Kenya's battered economy faces another stability test beginning tomorrow as the opposition vows to conduct mass rallies around the country to protest the high cost of living and last August's disputed presidential polls.
Businesses fear any further disruptions following the Covid-19 pandemic, political jitters caused by last year's divisive General Election and the current drought could wreck any hopes of recovery for East Africa’s largest economy.
The planned protests, according to opposition chief Raila Odinga, are meant to pile pressure on the Kenya Kwanza administration to address the rising cost of living crisis and the disputed last August presidential polls.
Kenya’s inflation rose to 9.2 per cent year-on-year in February from 9.0 per cent a month earlier, according to the Kenya National Bureau of Standards (KNBS) largely driven by food and transport prices further squeezing consumers hard.
President William Ruto was sworn in as Kenya’s fifth president on September 13, taking the helm from his predecessor Uhuru Kenyatta, a week after the Supreme Court threw out Mr Odinga's petition challenging Ruto's victory.
Mr Odinga made the declaration for mass action at the Jeevanjee Gardens in Nairobi on February 22.
Over the weekend, his allies Martha Karua and Kalonzo Musyoka vowed at a public event to continue with the planned mass rallies.
The prospect of mass action has sent jitters through the business community, which worries about the impact on their operations.
Traders fear any unrest that could disrupt business activities would cast a dark cloud over their operations and the local economy, which is already facing several local and external shocks.
Businesses and traders in some cities and towns, including Nairobi, were on Monday protectively moving away valuable goods from their shops, according to a spot check by Financial Standard.
While there has not been major election-related violence in the last campaigns, the ghosts of the 2007/8 violence continue to haunt traders in Kenya and the region.
Kenya alongside Uganda and Tanzania suffered inflationary pressures in the wake of the disputed presidential vote that saw the late former President Mwai Kibaki trounce Mr Odinga, damaging regional growth.
Kenya’s economy has a history of slowing down during election years when firms put investment decisions on hold.
Manufacturers on Monday said they remain apolitical and are not affiliated with any political movement even as they voiced fears of the possible negative impact of unrest on businesses.
Under the aegis of the Kenya Association of Manufacturers (KAM), however, they urged the government to heed calls to address the persistent cost of living concerns being aired by the opposition.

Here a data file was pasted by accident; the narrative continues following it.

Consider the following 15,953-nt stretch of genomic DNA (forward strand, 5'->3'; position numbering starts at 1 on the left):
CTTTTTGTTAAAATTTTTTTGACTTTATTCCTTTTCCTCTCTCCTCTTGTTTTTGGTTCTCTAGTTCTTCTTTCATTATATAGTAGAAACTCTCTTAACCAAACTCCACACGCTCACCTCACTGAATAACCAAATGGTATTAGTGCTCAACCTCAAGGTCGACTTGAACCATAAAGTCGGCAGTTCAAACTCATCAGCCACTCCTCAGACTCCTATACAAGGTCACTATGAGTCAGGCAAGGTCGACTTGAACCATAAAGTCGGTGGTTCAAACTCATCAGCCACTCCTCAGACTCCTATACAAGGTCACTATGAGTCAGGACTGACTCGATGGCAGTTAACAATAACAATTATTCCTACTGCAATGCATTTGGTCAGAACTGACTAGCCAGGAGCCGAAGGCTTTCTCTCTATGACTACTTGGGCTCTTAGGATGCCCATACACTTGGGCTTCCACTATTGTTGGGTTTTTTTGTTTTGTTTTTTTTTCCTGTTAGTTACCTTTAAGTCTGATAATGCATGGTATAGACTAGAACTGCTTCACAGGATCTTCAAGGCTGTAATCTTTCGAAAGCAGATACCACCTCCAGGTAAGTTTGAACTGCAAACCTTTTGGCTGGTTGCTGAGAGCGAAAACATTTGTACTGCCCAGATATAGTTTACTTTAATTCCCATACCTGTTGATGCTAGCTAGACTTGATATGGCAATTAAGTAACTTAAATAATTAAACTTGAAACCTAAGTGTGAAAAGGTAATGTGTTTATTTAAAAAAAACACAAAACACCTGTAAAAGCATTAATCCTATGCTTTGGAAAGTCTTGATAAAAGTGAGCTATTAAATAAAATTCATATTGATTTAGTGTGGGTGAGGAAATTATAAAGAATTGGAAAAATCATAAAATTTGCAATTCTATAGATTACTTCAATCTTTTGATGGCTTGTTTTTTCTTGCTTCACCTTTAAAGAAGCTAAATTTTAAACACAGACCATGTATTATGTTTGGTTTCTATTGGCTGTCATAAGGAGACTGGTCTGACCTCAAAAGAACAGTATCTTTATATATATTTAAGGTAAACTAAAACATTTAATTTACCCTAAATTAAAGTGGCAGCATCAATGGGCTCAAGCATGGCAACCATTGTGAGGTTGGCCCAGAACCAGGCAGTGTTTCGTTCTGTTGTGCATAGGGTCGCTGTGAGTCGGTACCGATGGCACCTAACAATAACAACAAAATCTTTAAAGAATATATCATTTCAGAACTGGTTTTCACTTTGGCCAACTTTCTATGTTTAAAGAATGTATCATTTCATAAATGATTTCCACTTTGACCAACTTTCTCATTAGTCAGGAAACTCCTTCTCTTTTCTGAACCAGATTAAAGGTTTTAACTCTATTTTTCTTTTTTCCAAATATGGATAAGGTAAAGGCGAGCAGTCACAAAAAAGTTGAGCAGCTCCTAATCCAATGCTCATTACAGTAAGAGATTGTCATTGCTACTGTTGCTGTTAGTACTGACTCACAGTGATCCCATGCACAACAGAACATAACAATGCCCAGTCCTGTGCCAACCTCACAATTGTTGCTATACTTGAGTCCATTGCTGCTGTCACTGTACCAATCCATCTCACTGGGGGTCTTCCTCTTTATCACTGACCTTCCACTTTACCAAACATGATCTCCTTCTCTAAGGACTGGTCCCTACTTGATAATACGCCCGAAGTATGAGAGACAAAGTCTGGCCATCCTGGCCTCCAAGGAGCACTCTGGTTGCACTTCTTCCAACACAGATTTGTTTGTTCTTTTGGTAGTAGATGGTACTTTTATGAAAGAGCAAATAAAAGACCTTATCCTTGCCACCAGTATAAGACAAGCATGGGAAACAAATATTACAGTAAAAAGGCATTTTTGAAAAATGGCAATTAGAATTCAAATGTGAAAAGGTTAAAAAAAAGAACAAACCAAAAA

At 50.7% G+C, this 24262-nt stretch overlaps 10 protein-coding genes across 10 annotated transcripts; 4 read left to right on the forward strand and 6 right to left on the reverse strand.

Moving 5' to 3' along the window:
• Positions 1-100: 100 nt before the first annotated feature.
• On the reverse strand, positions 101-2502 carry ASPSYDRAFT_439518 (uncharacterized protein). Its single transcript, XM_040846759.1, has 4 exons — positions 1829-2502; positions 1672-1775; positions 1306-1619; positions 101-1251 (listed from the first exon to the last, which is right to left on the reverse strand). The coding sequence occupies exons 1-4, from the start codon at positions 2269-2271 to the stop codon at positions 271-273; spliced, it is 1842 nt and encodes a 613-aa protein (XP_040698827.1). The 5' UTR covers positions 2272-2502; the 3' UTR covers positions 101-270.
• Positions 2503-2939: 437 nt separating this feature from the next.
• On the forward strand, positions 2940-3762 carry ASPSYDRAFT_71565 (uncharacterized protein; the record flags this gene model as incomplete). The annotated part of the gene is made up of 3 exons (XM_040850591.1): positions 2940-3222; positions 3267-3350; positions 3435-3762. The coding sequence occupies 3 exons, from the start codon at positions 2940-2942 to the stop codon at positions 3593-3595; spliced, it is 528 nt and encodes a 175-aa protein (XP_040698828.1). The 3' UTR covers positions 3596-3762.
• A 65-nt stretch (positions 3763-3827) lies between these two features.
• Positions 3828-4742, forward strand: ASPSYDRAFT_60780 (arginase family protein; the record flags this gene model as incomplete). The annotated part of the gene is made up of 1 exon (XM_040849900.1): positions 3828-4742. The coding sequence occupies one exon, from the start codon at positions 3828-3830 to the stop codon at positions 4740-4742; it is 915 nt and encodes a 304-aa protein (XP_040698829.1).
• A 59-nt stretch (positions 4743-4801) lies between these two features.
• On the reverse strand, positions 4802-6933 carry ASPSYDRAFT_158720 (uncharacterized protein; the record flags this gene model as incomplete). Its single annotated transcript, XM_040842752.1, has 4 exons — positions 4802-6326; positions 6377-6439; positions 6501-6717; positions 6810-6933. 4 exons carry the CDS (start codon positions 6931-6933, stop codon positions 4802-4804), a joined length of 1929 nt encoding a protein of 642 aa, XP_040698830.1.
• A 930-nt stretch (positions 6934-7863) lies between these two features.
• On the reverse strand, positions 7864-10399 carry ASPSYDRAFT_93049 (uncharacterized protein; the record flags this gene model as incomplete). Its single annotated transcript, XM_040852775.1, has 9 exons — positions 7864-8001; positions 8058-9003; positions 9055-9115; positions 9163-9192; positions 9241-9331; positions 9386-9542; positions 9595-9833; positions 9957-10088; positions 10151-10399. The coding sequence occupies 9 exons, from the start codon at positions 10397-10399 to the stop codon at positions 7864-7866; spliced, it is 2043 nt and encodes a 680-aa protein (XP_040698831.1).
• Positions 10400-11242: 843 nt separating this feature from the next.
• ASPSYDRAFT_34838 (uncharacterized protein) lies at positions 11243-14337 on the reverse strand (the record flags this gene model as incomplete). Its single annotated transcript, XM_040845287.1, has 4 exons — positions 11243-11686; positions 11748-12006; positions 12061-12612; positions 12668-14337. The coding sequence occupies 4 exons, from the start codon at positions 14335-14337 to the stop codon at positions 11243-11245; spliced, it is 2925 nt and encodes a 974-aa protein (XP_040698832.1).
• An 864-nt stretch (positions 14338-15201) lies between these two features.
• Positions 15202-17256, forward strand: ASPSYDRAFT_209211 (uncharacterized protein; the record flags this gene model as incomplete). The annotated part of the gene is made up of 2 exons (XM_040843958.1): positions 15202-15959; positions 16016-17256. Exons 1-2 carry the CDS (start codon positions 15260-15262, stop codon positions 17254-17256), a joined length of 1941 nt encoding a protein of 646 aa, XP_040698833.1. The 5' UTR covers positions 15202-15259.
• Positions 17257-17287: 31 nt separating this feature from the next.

They, however, maintained that while picketing is guaranteed in the Constitution, any ensuing chaos that could disrupt businesses should the mass action turn violent, must be avoided at all costs.
KAM Chairman Rajan Shah said the constitutionally guaranteed clamour for the State to address the biting cost of living affecting Kenyans should not derail business operations which are already facing many headwinds.
“The constitution guarantees freedom of association but this should be done in a civilised manner and in a way that does affect businesses,” said Mr Shah.
The country defied projections of political unrest to enjoy relative peace following the disputed August elections and was tipped to be boosted by the tailwinds from the peace dividend this year.
But any political unrest shock and the rising polarisation and political uncertainty to the economy is likely to deal a fatal blow to the struggling economy, analysts said.
“Economic confidence dropping, or uncertainty rising, are a severe negative in the current environment of forex shortages, rising food prices and drought conditions,” said Deepak Dave of Riverside Advisory.
“The poorest will be hit the hardest, and give government even more licence to print money or borrow more to try and placate factions with monetary benefits.”
Escalated unrest could also undercut one of Kenya’s key foreign revenue generators - tourism, players said.
Kenya is banking on the recovery of the tourism sector this year after the sector posted good results last year.
The sector’s earnings jumped 83 per cent in 2022 to Sh268 billion on end of Covid curbs officials said recently.
Analysts yesterday also forecast political uncertainty could jolt investors at the Nairobi Stock Exchange (NSE).
Any political jitters linked sell-off of shares would pull down the NSE to new lows.